FRENCH TRUCKERS TO PASS LABOR COSTS ON TO SHIPPERS

FRENCH TRUCKERS TO PASS LABOR COSTS ON TO SHIPPERS

French shippers can expect road haulage rates to rise between 8 percent and 12 percent over the next few months to compensate for a truckers' labor agreement taking effect Oct. 1, according to French road haulers.

Four French road transport organizations announced Tuesday that they were advising all trucking companies in France to pass on to shippers the increased labor costs resulting from a "social contract" pushed through by the French government last year.Rene Petit, president of the largest French organization of trucking companies, the National Federation for Road Transporters (FNTR), said at a news conference that the costs of the agreement have been carefully studied and the price increases are "justified."

According to French courier companies and freight forwarders, the transport of small packages will rise by about 5 percent due to the added labor costs.

''The increase is essential for the survival of our companies," Mr. Petit said. "Any hauler that does not raise transport rates is not obeying the new rules."

A spokesman for the French Shippers Council, while admitting a blanket rate increase was inevitable, the exact amount should depend on individual contracts between truckers and their customers.

French truckers say shippers should not complain about the rise since road transport rates have fallen by one-fifth over the past five years due to the cutthroat competition within the industry.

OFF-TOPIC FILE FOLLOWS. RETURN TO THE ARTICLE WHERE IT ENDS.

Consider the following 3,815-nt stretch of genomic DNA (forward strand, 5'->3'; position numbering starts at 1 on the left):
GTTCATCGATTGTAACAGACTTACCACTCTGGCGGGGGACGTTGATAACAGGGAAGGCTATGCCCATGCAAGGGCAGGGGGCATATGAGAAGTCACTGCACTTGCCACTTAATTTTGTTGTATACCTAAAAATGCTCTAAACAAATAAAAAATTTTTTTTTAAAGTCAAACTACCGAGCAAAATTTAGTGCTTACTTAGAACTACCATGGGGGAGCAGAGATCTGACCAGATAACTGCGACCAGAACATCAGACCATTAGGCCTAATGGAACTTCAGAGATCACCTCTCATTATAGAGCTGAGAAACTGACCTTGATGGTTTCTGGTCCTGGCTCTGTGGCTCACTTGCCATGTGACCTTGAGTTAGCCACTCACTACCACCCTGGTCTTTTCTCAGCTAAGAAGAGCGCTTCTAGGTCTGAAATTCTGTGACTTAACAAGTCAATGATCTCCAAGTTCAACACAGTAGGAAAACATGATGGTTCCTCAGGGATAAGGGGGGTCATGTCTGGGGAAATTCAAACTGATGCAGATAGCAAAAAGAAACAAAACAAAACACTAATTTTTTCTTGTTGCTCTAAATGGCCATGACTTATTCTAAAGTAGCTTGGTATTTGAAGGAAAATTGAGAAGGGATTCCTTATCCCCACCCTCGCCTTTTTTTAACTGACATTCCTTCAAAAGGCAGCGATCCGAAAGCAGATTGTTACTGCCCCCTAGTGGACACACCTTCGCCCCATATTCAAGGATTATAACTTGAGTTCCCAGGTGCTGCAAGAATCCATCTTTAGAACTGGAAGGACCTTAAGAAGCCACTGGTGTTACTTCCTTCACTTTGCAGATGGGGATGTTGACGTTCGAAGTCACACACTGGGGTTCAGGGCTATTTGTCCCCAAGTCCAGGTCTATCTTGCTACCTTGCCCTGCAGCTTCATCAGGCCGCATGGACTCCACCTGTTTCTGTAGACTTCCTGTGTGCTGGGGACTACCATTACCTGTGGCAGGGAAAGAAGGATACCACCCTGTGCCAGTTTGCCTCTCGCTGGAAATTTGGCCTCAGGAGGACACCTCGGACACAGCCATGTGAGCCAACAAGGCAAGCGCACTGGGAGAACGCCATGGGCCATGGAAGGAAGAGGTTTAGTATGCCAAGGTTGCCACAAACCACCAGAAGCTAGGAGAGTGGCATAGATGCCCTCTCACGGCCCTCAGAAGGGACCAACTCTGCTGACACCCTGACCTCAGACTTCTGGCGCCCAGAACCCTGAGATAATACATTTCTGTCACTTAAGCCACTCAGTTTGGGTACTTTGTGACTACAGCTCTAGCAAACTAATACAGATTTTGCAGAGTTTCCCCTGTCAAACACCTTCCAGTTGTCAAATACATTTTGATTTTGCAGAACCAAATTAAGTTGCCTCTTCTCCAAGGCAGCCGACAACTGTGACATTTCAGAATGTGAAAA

The French government steered negotiations between unions, transporters and shippers to regulate working conditions of truckers.

The talks were a response to public outrage over the large number of road accidents involving trucks in France and calls for tighter control over the number of hours truckers are on the road and tougher safety checks on vehicles.

Under the terms of the labor agreement, truck drivers will be allowed to work a maximum of 240 hours a month (compared with the typical 270 hours now) and will have to be paid a minimum salary. The number of working hours is set to fall in 1998 to 220.

French road transporters say they are in a strong enough competitive position compared with trucking companies in other European countries to withstand the price increases.

According to estimates provided by the industry, French truckers have captured 78 percent of the market for trade with Italy and Spain and 55 percent of cargo transported by road between France and Germany.